• Don’t get caught up in others’ drama.

I’ve discovered having rules like these in place help ensure I provide variety in the content I post and prevent me going to extremes on social media. Have you set your own rules of engagement for your social media channels, or are you finding it tough to achieve balance? Either way, I’d love to hear from you so leave a comment and share your thoughts.

By Dawn Mentzer
Another Insatiable Solopreneur™ post

 

Image courtesy of Just2shutter at FreeDigitalPhotos.net

Think the Little Things Don’t Matter? Think Again!

By Dawn Mentzer

 

As a solopreneur, your personal brand can make or break you in business. It influences not only how prospects, Your Personal Brandclients and colleague perceive you; it also affects the expectations that others have regarding your work – and your style of communicating. When working to establish your personal brand, you need to be genuine and you need to be consistent. Of course, it typically doesn’t take long for people who are dishonest when building their brands to be discovered as fakers, but if you stray from conducting business (in even the smallest of ways) according to what your personal brand is known for, you risk creating misunderstanding  and unintentional hard feelings.

A Real Life Example
Last week, after several days following my return from vacation, someone whom I’ve been working with on a project emailed me to ask if something might be amiss that would have strained our working relationship. I was stunned! It completely caught me off-guard because I absolutely adore working with this person. She’s responsive, bright, enthusiastic, detailed and extremely personable…I couldn’t imagine what might have led her to believe there was a problem. Realizing that addressing her concerns needed more than just a reply email, I picked up the phone and called her.

Turns out that there was nothing particular in the content of my emails that caused her to think I was upset. However, since arriving home, I unintentionally wasn’t as expressive in my emails. Specifically, I wasn’t using as many exclamation points as I’ve been known to in past communications. I was indeed lighter on my “!”s than usual, but not because I was in any way angry; in the hustle and bustle of catching up after over a week away, I quite simply didn’t take the time or pay attention to that little finishing touch when emailing.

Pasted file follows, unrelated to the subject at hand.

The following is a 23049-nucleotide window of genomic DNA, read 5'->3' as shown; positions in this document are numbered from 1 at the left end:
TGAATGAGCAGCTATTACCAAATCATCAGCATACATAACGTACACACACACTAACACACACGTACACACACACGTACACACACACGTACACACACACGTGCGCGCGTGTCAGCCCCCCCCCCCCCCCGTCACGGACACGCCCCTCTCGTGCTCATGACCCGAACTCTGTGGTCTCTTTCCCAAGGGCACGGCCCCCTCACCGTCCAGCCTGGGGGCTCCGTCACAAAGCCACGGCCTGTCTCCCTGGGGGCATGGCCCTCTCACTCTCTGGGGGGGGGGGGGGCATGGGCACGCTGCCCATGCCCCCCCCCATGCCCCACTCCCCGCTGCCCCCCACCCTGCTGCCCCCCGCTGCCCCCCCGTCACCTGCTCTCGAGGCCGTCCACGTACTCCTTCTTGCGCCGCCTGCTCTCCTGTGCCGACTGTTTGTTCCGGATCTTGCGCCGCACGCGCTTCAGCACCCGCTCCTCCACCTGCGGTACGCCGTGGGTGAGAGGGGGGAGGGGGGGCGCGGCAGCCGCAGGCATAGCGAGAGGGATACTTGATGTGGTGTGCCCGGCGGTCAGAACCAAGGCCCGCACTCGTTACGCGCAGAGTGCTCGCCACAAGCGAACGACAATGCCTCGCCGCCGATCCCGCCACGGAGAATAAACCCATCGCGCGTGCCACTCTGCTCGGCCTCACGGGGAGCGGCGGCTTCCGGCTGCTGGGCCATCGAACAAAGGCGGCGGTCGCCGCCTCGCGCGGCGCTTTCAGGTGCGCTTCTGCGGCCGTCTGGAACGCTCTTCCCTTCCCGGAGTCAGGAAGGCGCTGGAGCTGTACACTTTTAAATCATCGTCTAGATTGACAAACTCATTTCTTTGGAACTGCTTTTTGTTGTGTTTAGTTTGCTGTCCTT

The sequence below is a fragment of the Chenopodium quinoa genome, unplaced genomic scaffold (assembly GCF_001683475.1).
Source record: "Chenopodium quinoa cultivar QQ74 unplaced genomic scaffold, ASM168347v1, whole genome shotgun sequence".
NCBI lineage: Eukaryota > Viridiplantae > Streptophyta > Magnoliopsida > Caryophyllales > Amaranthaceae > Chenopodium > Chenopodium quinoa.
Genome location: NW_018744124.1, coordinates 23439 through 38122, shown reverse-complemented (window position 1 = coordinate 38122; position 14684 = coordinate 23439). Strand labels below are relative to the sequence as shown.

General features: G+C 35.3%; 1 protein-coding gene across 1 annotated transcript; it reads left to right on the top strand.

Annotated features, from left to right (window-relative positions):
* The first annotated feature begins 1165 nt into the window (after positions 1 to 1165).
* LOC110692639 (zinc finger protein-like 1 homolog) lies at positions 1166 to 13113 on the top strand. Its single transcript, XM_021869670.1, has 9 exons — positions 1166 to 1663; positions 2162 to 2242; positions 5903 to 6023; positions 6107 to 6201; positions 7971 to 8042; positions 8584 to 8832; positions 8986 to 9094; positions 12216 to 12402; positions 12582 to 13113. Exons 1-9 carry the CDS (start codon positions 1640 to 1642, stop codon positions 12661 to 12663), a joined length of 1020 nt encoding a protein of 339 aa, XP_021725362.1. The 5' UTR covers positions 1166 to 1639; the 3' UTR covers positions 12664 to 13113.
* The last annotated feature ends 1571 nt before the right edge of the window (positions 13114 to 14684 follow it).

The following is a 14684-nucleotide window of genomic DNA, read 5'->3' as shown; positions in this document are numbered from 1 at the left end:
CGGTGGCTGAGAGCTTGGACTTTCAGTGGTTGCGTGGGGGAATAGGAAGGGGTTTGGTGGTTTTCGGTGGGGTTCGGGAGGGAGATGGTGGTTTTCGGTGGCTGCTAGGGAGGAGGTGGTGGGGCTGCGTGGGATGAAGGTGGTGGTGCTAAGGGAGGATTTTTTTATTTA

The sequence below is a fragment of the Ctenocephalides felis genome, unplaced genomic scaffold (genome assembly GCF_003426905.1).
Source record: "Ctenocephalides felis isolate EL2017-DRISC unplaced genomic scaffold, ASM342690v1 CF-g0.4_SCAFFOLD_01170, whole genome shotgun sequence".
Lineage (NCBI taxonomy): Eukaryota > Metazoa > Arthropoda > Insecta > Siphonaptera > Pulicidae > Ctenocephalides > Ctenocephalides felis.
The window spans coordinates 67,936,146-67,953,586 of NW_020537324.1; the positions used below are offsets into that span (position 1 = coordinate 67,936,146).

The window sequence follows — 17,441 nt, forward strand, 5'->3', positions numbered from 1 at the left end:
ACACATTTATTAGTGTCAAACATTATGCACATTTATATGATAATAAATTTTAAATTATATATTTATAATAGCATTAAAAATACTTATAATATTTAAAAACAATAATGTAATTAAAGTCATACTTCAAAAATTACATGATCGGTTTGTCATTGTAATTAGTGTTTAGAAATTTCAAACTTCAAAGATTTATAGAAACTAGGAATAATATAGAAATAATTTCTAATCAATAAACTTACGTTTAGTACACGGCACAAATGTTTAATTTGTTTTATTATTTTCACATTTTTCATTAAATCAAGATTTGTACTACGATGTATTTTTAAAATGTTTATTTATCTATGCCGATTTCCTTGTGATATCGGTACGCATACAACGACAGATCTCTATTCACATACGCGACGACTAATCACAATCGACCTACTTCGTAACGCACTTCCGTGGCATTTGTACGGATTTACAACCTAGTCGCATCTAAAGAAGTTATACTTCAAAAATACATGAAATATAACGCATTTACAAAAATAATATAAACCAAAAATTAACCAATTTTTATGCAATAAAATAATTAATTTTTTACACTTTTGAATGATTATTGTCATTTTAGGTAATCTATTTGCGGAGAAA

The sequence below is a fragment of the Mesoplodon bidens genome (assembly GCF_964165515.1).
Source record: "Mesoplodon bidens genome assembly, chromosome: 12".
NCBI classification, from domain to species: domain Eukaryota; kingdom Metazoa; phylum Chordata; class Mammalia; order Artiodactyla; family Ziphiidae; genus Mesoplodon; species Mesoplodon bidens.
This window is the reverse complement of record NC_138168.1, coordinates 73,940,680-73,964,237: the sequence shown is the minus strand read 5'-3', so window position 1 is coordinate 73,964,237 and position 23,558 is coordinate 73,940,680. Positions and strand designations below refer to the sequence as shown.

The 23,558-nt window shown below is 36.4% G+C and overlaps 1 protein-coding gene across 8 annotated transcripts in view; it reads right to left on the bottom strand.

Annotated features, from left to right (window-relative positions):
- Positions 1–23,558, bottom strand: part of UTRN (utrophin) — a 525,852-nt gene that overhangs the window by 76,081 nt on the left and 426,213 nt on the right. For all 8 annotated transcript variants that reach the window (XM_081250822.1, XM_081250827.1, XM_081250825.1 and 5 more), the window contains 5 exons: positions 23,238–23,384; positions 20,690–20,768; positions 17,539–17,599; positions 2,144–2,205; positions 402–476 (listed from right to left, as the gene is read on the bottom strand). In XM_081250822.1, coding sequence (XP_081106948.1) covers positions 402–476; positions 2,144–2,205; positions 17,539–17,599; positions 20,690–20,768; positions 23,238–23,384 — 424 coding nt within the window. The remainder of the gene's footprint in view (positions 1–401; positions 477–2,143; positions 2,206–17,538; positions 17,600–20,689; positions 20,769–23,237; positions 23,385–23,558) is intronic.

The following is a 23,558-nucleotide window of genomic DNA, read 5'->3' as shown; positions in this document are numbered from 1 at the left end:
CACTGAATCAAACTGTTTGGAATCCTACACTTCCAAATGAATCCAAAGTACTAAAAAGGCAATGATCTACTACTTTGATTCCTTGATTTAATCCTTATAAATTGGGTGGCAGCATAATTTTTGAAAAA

I felt perfectly horrible for the misunderstanding, and she felt silly for misinterpreting my punctuation (or lack of). Thankfully, we both felt comfortable in being honest and open with each other to set the record straight. Otherwise, some non-existent problem might have festered and caused a permanent rift in our collaborations.

The Lesson
If something so seemingly trivial as not using exclamation points in an email can generate a misunderstanding, think about what could happen if you depart to a larger degree from what people expect from you and your brand. The little things really do matter – whether you realize it or not!

Your turn! Have you ever experienced a breakdown in communication or a misunderstanding that you could have avoided by being true to your brand?

Image courtesy of David Castillo / FreeDigitalPhotos.net